The current account deficit (CAD) reduced by over 50 percent during the first five months of the current fiscal year, says the SBP (State Bank of Pakistan).
On the other hand, the import of petroleum products also shrank by $7.70 billion after an 8.11 percent decrease in the abovementioned period – a trend contributing to the reduction in current account deficit.
It is certainly a welcoming news for the cash-starved country, is grappling with a deprecating rupee, shrinking foreign reserves, high interest rate and an alarming inflation.
According to the SBP, the current account deficit stood $3.1 billion in the July-November period of 2022-23 (FY23) against an amount of $7.2 billion recorded for the same months in 2021-22 (FY22).
The reason for this trend, the central bank says, are lower import bill and a slight increase in exports, as the government has focusing on reducing unnecessary imports
It means that imports have reduced by $4.8 billion (16 percent) so far during the current fiscal year, which can be termed a government success.
Meanwhile, the current account deficit shrank to $0.28 billion in November when compared with October’s figures of $0.57 billion, the State Bank added.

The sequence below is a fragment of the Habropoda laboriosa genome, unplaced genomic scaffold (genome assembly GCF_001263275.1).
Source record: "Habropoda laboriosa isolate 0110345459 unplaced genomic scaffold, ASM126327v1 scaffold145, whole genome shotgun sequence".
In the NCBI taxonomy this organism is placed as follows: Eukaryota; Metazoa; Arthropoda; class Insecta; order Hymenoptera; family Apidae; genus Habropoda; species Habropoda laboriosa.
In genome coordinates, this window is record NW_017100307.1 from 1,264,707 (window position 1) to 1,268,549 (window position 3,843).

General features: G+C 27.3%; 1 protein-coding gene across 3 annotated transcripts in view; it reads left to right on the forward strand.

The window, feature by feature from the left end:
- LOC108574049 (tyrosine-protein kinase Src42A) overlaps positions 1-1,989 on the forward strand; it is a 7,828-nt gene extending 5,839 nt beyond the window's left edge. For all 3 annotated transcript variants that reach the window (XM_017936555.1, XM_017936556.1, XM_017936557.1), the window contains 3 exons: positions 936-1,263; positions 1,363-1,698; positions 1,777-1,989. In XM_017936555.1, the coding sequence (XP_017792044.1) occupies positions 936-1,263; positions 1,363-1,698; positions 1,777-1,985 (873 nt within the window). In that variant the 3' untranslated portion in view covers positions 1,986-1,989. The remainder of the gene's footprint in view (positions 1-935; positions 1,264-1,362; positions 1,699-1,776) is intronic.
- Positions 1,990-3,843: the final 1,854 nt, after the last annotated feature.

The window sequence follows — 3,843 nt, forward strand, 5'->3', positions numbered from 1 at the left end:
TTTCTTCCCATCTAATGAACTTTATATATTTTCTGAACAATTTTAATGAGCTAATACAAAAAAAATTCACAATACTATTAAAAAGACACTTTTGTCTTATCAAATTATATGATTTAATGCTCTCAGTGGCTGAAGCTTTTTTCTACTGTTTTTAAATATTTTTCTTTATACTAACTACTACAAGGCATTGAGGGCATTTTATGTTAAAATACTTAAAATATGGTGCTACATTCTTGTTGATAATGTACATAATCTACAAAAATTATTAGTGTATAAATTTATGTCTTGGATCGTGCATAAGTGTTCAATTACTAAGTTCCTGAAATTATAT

Experts and analysts are happy after hearing the news. Yousuf Nazar is one of them who described it as a relief. It reduced the gross financing gap to about $27 to 28 billion, he said.
Stressing the need for cooperation between Pakistan and global financial institutions, he added, “We need to work with the IMF to bridge the financing gap minus the rollovers.”
Reduced imports bill
As far as the decline in import of petroleum products is concerned, reduced demand and surging prices have been the factors.
The data shared by Data compiled by the Pakistan Bureau of Statistics (PBS) shows the reduction in amount was 14.52 percent and 36.09 percent in quantity during July-November period. For example, the import of crude oil decreased by 18.48 percent in quantity but the value jumped by 10.55 percent.
Similarly, LNG imports fell year-on-year by 17.38 percent during the period under consideration. This would have translated into relatively lower power production through LNG — a replacement for furnace oil. But the liquefied petroleum gas (LPG) imports jumped 16.19 percent.
Similarly, the machinery imports posted a fall of 42.35 percent to $2.76 billion against $4.78 billion in the same period last year after a sharp drop in arrivals of telecom equipment including mobile phones, which declined by 66.08 percent year-on-year. The import of textile, office and power-generating machinery also shrank during the period.
However, food imports grew by 1.63 percent to $4.08 billion as palm oil buying jumped by 13 percent and soybean oil by 234 percent. Pakistan also imported 1.09 million tonnes of wheat and 612,019 tonnes of pulses in July-November 2022-23.